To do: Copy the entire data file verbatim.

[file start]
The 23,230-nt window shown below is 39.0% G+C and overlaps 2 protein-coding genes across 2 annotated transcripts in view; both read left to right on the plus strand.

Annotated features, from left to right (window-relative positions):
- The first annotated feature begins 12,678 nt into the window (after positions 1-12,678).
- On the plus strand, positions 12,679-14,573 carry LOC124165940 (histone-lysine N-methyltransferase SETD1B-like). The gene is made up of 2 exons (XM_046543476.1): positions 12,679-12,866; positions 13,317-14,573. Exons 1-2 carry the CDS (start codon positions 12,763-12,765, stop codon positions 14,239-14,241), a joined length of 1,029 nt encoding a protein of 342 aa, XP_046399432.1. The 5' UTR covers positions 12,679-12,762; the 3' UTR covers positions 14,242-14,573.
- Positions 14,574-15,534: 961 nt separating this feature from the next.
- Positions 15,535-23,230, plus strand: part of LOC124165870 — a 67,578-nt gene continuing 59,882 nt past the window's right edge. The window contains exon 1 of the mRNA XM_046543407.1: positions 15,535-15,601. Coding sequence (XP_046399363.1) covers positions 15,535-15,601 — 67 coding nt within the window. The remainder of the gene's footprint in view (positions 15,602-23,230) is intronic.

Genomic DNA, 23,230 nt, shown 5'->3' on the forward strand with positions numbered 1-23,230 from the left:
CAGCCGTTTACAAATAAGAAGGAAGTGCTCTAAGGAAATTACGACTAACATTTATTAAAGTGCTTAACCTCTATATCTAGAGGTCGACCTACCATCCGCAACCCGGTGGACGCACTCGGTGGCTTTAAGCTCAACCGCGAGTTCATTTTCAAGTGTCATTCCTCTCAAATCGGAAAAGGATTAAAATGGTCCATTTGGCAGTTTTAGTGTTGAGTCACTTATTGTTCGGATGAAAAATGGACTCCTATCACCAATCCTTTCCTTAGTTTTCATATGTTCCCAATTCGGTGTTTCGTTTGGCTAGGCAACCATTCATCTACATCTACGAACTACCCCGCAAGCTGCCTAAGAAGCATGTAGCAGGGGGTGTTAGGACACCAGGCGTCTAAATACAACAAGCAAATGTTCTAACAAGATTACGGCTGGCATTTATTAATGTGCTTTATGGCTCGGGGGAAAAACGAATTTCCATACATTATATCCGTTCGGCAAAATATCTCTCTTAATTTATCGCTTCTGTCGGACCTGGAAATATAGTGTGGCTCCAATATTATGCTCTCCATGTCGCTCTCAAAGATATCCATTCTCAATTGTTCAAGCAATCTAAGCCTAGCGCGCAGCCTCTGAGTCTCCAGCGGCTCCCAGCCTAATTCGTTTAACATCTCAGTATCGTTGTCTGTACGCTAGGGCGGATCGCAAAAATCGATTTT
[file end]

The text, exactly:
The 23,230-nt window shown below is 39.0% G+C and overlaps 2 protein-coding genes across 2 annotated transcripts in view; both read left to right on the plus strand.

Annotated features, from left to right (window-relative positions):
- The first annotated feature begins 12,678 nt into the window (after positions 1-12,678).
- On the plus strand, positions 12,679-14,573 carry LOC124165940 (histone-lysine N-methyltransferase SETD1B-like). The gene is made up of 2 exons (XM_046543476.1): positions 12,679-12,866; positions 13,317-14,573. Exons 1-2 carry the CDS (start codon positions 12,763-12,765, stop codon positions 14,239-14,241), a joined length of 1,029 nt encoding a protein of 342 aa, XP_046399432.1. The 5' UTR covers positions 12,679-12,762; the 3' UTR covers positions 14,242-14,573.
- Positions 14,574-15,534: 961 nt separating this feature from the next.
- Positions 15,535-23,230, plus strand: part of LOC124165870 — a 67,578-nt gene continuing 59,882 nt past the window's right edge. The window contains exon 1 of the mRNA XM_046543407.1: positions 15,535-15,601. Coding sequence (XP_046399363.1) covers positions 15,535-15,601 — 67 coding nt within the window. The remainder of the gene's footprint in view (positions 15,602-23,230) is intronic.

Genomic DNA, 23,230 nt, shown 5'->3' on the forward strand with positions numbered 1-23,230 from the left:
CAGCCGTTTACAAATAAGAAGGAAGTGCTCTAAGGAAATTACGACTAACATTTATTAAAGTGCTTAACCTCTATATCTAGAGGTCGACCTACCATCCGCAACCCGGTGGACGCACTCGGTGGCTTTAAGCTCAACCGCGAGTTCATTTTCAAGTGTCATTCCTCTCAAATCGGAAAAGGATTAAAATGGTCCATTTGGCAGTTTTAGTGTTGAGTCACTTATTGTTCGGATGAAAAATGGACTCCTATCACCAATCCTTTCCTTAGTTTTCATATGTTCCCAATTCGGTGTTTCGTTTGGCTAGGCAACCATTCATCTACATCTACGAACTACCCCGCAAGCTGCCTAAGAAGCATGTAGCAGGGGGTGTTAGGACACCAGGCGTCTAAATACAACAAGCAAATGTTCTAACAAGATTACGGCTGGCATTTATTAATGTGCTTTATGGCTCGGGGGAAAAACGAATTTCCATACATTATATCCGTTCGGCAAAATATCTCTCTTAATTTATCGCTTCTGTCGGACCTGGAAATATAGTGTGGCTCCAATATTATGCTCTCCATGTCGCTCTCAAAGATATCCATTCTCAATTGTTCAAGCAATCTAAGCCTAGCGCGCAGCCTCTGAGTCTCCAGCGGCTCCCAGCCTAATTCGTTTAACATCTCAGTATCGTTGTCTGTACGCTAGGGCGGATCGCAAAAATCGATTTT